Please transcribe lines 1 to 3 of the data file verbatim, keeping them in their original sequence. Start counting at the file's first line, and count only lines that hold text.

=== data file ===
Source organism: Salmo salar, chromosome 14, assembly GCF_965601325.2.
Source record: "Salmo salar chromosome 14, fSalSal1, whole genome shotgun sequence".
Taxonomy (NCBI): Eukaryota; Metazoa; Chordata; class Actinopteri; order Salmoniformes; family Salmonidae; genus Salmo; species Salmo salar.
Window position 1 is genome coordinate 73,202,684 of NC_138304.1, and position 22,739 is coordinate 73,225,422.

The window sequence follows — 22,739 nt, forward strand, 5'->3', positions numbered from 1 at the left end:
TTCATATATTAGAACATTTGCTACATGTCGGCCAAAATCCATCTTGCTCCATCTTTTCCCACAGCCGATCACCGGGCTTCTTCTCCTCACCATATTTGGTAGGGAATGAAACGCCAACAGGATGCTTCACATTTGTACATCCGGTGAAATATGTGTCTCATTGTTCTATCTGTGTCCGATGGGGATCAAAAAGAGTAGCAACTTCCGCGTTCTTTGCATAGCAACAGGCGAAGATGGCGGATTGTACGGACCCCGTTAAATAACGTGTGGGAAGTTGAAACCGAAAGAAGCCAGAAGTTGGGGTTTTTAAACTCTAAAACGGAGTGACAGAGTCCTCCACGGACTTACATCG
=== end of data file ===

Source organism: Salmo salar, chromosome 14, assembly GCF_965601325.2.
Source record: "Salmo salar chromosome 14, fSalSal1, whole genome shotgun sequence".
Taxonomy (NCBI): Eukaryota; Metazoa; Chordata; class Actinopteri; order Salmoniformes; family Salmonidae; genus Salmo; species Salmo salar.